Richard Feynman - Surely You’re Joking, Mr. Feynman!

Corporate Blame and Resilient Systems

In organisations, blaming individuals for problems doesn’t really work. Finding root causes should take you beyond the personal and out to the corporate.

Bullet proofing computer systems can be attempted in at least two ways. One is to use the best components money can buy and rely upon them to deliver resilience. Another way is to assume hardware and services will fail, and design your system to accommodate this. You can use cheap off the shelf hardware, and choose lower availability services at reduced cost, though probably buying more of them.

Most systems likely fall somewhere in between, but I think the second boundary condition is preferable to the first. Assume that if things can go wrong they will, and work accordingly.

By analogy, and remember proof by analogy is no proof at all, I think other systems can benefit from this thinking; assume failure and build to accommodate it. In a corporate setting, assume individuals will fail, have off days, drop the ball, go dark, be ill, have issues, leave, make mistakes, be inept, or even be malicious (although ineptness is the more likely). Also assume processes will be broken, inflexible, inappropriate, and out of date.

I think we should design our processes to assume the processes are broken and to regularly reflect upon that, and design our organisations to be tolerant of individuals failing. And assume our reflections and designs will also be broken and imperfect.

The relation to blaming individuals should be obvious; if a failing individual causes problems for an organisation then it indicates failure at the corporate level, and the blame doesn’t rest with the individual. There can be a cause for individual reflection, and personal development, but the organisation shouldn’t rely upon that as the solution to the problem.

Notice I’m not saying you shouldn’t gather people who are great, but you shouldn’t rely upon that greatness to be what makes your group great.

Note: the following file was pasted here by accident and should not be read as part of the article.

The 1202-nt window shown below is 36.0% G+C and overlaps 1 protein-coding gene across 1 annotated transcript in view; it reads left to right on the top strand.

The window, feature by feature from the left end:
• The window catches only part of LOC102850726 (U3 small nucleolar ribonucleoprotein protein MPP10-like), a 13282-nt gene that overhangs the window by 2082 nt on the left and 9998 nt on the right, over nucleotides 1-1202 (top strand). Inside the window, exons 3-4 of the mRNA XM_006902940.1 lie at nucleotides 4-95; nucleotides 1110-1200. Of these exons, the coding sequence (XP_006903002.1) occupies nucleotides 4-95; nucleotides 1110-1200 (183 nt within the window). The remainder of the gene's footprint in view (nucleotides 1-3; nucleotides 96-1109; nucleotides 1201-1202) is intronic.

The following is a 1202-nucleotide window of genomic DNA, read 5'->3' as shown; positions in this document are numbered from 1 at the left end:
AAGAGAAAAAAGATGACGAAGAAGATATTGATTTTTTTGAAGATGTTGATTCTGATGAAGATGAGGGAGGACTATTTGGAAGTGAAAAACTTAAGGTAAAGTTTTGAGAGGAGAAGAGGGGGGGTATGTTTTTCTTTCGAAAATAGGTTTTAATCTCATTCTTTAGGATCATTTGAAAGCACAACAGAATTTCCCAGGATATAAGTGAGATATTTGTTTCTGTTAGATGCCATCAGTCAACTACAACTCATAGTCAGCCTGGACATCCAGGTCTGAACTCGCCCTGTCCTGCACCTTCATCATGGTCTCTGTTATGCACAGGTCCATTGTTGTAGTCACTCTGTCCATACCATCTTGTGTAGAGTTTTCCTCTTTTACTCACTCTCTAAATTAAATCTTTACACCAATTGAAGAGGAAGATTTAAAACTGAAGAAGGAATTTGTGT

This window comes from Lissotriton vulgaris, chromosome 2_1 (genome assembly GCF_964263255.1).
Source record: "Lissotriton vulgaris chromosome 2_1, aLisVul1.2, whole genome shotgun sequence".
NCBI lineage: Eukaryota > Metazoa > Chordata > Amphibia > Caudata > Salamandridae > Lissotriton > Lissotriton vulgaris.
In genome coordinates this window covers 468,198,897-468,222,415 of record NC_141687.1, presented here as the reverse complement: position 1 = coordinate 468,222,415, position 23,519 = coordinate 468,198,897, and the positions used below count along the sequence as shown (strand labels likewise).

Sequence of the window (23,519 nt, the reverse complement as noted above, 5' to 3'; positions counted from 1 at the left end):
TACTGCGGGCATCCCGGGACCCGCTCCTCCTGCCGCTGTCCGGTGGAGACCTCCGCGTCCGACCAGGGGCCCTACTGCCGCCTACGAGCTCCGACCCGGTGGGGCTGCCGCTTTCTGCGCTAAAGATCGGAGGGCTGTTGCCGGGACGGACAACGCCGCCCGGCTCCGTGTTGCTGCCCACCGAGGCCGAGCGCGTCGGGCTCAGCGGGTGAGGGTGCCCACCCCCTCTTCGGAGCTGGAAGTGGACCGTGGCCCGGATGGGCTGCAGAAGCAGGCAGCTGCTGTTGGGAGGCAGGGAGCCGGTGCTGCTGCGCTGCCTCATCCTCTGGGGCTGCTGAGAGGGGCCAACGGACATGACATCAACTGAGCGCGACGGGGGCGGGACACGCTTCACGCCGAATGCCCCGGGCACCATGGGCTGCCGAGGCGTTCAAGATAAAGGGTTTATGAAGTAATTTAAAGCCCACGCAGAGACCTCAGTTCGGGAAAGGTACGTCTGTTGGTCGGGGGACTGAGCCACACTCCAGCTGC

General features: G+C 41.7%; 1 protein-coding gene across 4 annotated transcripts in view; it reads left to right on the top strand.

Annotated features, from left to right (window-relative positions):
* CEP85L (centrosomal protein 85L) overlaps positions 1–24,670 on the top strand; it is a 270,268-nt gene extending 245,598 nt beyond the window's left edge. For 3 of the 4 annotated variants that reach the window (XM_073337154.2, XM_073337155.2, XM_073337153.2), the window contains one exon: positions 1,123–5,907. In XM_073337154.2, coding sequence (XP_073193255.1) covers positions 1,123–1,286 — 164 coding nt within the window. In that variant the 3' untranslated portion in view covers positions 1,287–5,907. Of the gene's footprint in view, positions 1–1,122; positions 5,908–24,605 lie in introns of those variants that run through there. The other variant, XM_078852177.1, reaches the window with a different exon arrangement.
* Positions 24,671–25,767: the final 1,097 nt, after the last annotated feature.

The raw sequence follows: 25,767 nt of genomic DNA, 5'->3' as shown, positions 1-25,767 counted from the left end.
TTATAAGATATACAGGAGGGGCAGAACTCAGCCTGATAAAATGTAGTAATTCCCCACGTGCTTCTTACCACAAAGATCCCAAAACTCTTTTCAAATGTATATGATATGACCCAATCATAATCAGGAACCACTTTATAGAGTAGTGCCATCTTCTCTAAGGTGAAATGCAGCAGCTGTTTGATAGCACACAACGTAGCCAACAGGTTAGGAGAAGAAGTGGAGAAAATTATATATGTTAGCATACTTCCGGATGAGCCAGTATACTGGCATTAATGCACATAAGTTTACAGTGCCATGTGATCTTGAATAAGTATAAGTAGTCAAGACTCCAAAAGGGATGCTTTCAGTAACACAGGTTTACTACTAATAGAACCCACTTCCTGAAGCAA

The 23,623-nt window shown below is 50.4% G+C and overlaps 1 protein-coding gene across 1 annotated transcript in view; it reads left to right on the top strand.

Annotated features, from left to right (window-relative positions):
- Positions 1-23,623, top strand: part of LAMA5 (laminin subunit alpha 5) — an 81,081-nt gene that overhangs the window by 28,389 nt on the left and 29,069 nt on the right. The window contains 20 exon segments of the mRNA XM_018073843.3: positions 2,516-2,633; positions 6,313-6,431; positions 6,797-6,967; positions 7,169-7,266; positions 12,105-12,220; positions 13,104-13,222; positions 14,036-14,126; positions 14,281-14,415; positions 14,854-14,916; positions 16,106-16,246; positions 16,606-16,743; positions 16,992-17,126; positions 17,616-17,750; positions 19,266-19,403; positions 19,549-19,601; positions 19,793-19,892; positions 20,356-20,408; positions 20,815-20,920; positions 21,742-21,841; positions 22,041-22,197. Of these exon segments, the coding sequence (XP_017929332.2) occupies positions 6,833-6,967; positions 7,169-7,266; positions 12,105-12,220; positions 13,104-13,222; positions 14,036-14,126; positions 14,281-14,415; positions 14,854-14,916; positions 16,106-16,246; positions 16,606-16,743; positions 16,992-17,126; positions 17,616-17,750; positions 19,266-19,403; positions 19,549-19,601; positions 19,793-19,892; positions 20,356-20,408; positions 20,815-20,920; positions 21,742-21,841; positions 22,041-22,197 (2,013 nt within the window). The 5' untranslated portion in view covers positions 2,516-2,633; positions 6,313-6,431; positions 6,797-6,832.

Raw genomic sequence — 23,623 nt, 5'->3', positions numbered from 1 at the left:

By asking ‘why did this happen’, Rootle helps you get to the root cause of problems, whether corporate or individual. Of course, even though you think of yourself as an individual, you too are an organism, an organisation of heart, mind, and body.

We place a heavy emphasis on ideals and reasons. You need ideals to guide you when you look for practical solutions — to know when a solution is good and principled. You need to understand the reasons behind those ideals to understand why they should be your ideals, why aiming for them will help you and the users of your code. Nobody should be satisfied with “because that’s the way it is” as an explanation. More importantly, an understanding of ideals and reasons allows you to generalize from what you know to new situations and to combine ideas and tools in novel ways to address new problems. Knowing “why” is an essential part of acquiring programming skills.

Bjarne Stroustrup: Programming Principles and Practice Using C++[pdf]

As to methods there may be a million and then some, but principles are few. The man who grasps principles can successfully select his own methods. The man who tries methods, ignoring principles, is sure to have trouble.

Ralph Waldo Emerson


Blame isn’t what we’re here for. But sometimes we find it hard to get over that, so let’s get it out of our system. Choose one of the following for the problem:

  • It’s my fault
  • It’s somebody else’s fault
  • It’s everybody else’s fault
  • It’s our fault
  • It’s nobody’s fault

Now we’ve got that out of our system, lets get on with working out how we can reduce the chance of it happening again.